Are unstressed European banks worth the money?

By Ben Berkowitz

AMSTERDAM (BestGrowthStock) – Most of Europe’s biggest banks comfortably passed last week’s stress tests, and shares throughout the sector showed relief on Monday, but having underperformed all year, are they now good value for money?

Up to Friday’s close, European bank shares were down 4.7 percent for the year, against a decline of just 0.1 percent for the broader market. On Monday bank shares rose slightly and the cost of insuring their debts against default fell a couple of notches.

The consensus seems to be that the relatively mild end to the stress tests is good news for the sector. However, plenty of uncertainty remains over banks that either squeaked by with just enough capital or passed but did not fully disclose the data that went into their calculations.

These are some of the arguments for and against buying into European banking shares:


Morgan Stanley, in a comprehensive review of the stress test results, said it was time to be overweight on banks with upside from improvement in credit markets and excessively large discounts baked in on sovereign debt fears — fears it said should be allayed by the level of disclosure last week.

Among the names it highlighted were BNP Paribas, Societe Generale and Barclays.

Other analysts agreed that the level of disclosure on sovereign holdings in the stress test should cheer investors and add to the buying case on certain names.

“In our opinion, the important catalyst here is not so much the stress tests themselves as the transparency provided, which is impressive,” Credit Suisse said in a note, recommending BNP Paribas, as well as Santander and Unicredit.

Goldman Sachs called the test a “substantial step forward” and said even in its own more rigorous scenarios, including one with a restructuring of Greek debt, exposures were much more manageable than it anticipated.

Others concurred that the sector was ready to move on.

“We’ve already recapitalized most of the European banks anyway with huge amounts of money,” said Ian Henderson, who runs a global financials fund for JP Morgan. “Let’s get on with life.


But the contrarian case on the sector holds that the stress tests were too lax, with the phrase “missed opportunity” popping up repeatedly in the context of raising more capital.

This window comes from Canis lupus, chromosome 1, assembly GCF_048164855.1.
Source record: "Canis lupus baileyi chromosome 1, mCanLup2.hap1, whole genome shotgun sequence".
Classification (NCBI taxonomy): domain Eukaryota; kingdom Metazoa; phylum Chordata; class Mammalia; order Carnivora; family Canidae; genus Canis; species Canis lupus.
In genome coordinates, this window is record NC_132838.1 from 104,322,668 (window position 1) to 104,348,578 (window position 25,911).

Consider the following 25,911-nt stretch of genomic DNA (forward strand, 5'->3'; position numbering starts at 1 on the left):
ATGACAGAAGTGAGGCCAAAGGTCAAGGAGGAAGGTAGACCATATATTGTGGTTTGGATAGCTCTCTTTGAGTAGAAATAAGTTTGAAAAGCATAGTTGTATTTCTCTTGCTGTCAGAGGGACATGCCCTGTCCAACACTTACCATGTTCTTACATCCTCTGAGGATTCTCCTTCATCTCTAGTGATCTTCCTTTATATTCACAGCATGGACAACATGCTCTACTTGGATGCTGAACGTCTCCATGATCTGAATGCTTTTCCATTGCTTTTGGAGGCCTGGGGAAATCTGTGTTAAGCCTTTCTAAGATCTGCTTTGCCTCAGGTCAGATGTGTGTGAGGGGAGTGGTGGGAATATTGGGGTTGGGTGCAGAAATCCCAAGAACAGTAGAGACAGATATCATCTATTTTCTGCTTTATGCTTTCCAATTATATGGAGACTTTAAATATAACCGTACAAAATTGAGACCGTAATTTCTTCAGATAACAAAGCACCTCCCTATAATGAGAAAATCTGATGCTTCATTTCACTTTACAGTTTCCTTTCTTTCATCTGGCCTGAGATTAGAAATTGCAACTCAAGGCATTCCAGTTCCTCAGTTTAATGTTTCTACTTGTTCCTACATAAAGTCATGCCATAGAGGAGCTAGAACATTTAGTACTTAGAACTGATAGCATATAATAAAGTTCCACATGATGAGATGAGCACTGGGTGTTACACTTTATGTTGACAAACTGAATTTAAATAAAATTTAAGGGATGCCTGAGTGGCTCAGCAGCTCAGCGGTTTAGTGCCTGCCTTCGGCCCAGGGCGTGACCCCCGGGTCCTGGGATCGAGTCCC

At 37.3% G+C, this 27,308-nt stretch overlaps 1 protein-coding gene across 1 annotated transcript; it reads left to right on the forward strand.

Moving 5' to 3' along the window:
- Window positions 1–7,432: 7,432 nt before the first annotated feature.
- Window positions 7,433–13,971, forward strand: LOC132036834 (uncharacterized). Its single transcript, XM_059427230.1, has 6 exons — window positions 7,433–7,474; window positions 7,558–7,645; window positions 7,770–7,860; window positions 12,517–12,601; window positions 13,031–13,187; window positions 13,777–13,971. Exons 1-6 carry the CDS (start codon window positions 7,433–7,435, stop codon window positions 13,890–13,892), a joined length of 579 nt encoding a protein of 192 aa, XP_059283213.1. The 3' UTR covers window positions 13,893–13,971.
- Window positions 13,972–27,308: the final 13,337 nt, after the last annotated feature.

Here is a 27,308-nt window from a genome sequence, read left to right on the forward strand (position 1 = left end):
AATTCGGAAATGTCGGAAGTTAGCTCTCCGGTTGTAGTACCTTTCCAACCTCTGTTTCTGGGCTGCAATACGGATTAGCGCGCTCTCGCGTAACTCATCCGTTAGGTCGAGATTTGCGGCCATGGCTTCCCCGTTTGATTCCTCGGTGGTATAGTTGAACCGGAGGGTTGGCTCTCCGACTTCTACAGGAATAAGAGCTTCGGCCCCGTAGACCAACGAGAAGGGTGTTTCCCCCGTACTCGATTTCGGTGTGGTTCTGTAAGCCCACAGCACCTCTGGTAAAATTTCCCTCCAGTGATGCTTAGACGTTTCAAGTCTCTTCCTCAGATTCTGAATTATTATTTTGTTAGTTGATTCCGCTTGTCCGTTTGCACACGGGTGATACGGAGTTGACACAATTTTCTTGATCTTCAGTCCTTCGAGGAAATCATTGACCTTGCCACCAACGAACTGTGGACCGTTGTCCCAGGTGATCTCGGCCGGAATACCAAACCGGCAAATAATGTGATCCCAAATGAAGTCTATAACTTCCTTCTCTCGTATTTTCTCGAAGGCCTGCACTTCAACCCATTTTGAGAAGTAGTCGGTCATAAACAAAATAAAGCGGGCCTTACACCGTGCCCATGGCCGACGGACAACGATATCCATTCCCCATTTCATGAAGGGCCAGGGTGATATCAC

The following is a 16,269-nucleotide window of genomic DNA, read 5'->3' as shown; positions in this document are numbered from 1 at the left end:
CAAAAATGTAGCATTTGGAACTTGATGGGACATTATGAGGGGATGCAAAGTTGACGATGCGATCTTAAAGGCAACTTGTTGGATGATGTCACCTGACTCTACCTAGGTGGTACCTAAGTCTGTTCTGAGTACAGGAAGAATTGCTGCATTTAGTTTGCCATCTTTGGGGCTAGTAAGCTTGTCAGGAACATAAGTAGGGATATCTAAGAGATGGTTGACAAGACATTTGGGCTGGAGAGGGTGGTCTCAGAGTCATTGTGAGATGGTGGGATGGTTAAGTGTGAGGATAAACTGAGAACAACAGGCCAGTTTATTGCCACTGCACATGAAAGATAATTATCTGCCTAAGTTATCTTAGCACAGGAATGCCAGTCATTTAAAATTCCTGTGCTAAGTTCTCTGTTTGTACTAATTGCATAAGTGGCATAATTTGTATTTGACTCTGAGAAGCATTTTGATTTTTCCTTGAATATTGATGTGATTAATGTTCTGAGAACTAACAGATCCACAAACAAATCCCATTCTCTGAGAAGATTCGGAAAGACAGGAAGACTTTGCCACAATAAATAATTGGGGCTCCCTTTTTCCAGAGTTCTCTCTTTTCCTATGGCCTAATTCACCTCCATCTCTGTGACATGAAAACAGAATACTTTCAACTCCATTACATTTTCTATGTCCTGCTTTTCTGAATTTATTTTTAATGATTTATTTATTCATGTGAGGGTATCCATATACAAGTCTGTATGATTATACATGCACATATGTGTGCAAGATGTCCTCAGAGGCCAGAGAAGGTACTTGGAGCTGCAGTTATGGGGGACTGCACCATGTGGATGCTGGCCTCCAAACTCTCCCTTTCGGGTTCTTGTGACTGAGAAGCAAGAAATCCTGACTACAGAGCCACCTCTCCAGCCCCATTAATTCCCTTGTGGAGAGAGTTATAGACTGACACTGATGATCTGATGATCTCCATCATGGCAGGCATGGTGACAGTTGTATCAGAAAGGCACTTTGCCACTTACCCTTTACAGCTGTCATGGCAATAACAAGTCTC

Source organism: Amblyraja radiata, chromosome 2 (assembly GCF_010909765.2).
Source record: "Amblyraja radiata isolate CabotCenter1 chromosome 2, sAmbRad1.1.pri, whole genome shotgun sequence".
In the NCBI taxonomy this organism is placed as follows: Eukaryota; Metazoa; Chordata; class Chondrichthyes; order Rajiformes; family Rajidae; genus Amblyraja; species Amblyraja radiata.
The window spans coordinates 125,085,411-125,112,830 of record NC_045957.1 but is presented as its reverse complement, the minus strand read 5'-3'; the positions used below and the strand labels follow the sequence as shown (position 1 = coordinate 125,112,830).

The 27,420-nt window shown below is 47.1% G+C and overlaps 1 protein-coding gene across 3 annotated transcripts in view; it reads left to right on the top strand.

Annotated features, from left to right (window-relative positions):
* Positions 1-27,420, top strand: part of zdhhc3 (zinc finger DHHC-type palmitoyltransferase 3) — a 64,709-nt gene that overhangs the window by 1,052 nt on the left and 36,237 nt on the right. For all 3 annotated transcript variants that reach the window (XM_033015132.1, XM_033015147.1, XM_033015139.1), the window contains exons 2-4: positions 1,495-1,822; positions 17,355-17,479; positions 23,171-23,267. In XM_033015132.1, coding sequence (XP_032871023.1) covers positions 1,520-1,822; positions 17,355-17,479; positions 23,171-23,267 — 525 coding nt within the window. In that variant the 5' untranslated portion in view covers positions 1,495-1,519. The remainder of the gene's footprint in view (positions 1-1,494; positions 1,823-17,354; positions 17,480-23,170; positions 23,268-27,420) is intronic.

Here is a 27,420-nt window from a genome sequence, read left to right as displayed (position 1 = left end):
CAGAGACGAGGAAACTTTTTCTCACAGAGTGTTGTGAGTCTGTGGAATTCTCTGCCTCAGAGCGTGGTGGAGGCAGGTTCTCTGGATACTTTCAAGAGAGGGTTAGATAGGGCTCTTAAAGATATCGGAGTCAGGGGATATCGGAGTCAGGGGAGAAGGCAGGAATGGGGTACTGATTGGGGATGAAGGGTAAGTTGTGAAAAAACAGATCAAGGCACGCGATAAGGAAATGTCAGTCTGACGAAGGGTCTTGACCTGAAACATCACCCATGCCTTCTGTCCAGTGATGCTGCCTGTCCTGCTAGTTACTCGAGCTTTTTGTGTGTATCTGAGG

Dutch asset manager Fred Huibers of Het Haags Effektenkantoor said there were concerns about the level of data provided by some German and Italian banks compared to the institutions in other countries.

“The German and Italian banks, both their level of disclosure and the assumptions used by the German and Italian authorities, big question marks,” Huibers said in an interview. “In our opinion you stay away from them, or you go short.”

J.P. Morgan, in a sharply worded analysis, said the tests left concerns open about bank solvency and liquidity. The firm said it was unlikely the sector could move above a valuation around 1.0 times 2011 estimated tangible book value.

It highlighted risks around Spain in particular, given ongoing questions about its economic fundamentals, and with the stress tests supporting the firm’s case that visibility is limited for a return to normal valuations.

“Until then, and with dependence on government actions at critically high levels, we cannot build up a positive case around Spain,” it said in a note.

Credit analysts at ING criticized the testing as not rigorous enough, particularly in its use of a tier 1 capital ratio of 6 percent instead of 8 percent, which ING said was likely to be the rule under the “Basel III” guidelines.

“As to individual credit considerations, we call for caution on all institutions which came out of the test with an estimated Tier 1 ratio below 8 percent,” ING said – some 39 of the 91 tested banks in total, including 22 in Spain.

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(Reporting by Ben Berkowitz; Editing by Mike Nesbit and Sitaraman Shankar)

Are unstressed European banks worth the money?